The large majority of trainers play by the rules and care a great deal about their horses. The Illinois Thoroughbred Breeders and Owners Foundation fails to see what possible reason exists for allowing cheaters and abusers to continue to; tarnish the integrity of our sport; abuse horses; have a cavalier attitude about the welfare of the jockeys and exercise riders; hurt the tracks handle; turn the betting public away; steal purses from honest trainers, owners and breeders; devalue the winner; and jeopardize the safety of other horses in a race. We believe the first horse whose nose crosses the finish line is a winner. The cheater whose test crosses the line is the loser.

The integrity of our business is at stake. We need the sophisticated testing that a national organization can provide along with significant sanctions that have an impact. The Racing Medication and Testing Consortium is a good start and it is needed now, not tomorrow.

To give you an update of what is happening in Illinois on this issue, the Illinois Racing Board utilizes UIC whose lab has recently received its ISC017 accreditation, meeting all international standards. According to Marc Laino, executive director, the IRB in conjunction with UIC is continuing in the process leading to RMTC accreditation.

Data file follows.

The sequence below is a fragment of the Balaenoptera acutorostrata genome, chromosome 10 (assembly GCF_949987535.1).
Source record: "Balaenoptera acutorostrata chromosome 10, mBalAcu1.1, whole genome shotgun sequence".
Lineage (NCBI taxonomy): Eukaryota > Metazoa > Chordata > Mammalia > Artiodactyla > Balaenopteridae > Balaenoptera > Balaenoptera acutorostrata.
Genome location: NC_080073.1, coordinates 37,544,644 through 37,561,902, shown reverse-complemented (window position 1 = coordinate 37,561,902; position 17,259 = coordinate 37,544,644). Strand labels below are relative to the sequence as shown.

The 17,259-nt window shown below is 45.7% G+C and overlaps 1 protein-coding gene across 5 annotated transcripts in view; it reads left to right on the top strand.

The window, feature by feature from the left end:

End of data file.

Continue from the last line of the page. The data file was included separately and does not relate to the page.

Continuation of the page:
Breeders and owners provide the product, support the co-dependent industries and pay the bills. We need to step up to the plate, demand better care of our investments if necessary and if need be, have more input into the life and care of our Thoroughbreds. You can really see what is going on at your track by checking the rulings and violations at Perhaps if we put our horses at tracks that did not countenance cheating or if we fired trainers who were caught, this problem would stop. Everybody wants to win, but as a breeder or an owner, do we want to cheat to win? People on Wall Street try it and go to jail. People who write hot checks go to jail. Is there some kind of honor saying, "My trainer and vet dosed my horse and I won." Absolutely not. Horse racing is an honorable sport and it deserves to continue and grow in a healthy environment without the negative impact of a few cheaters. We encourage all of racing to embrace a uniform national medication reform with strict sanctions.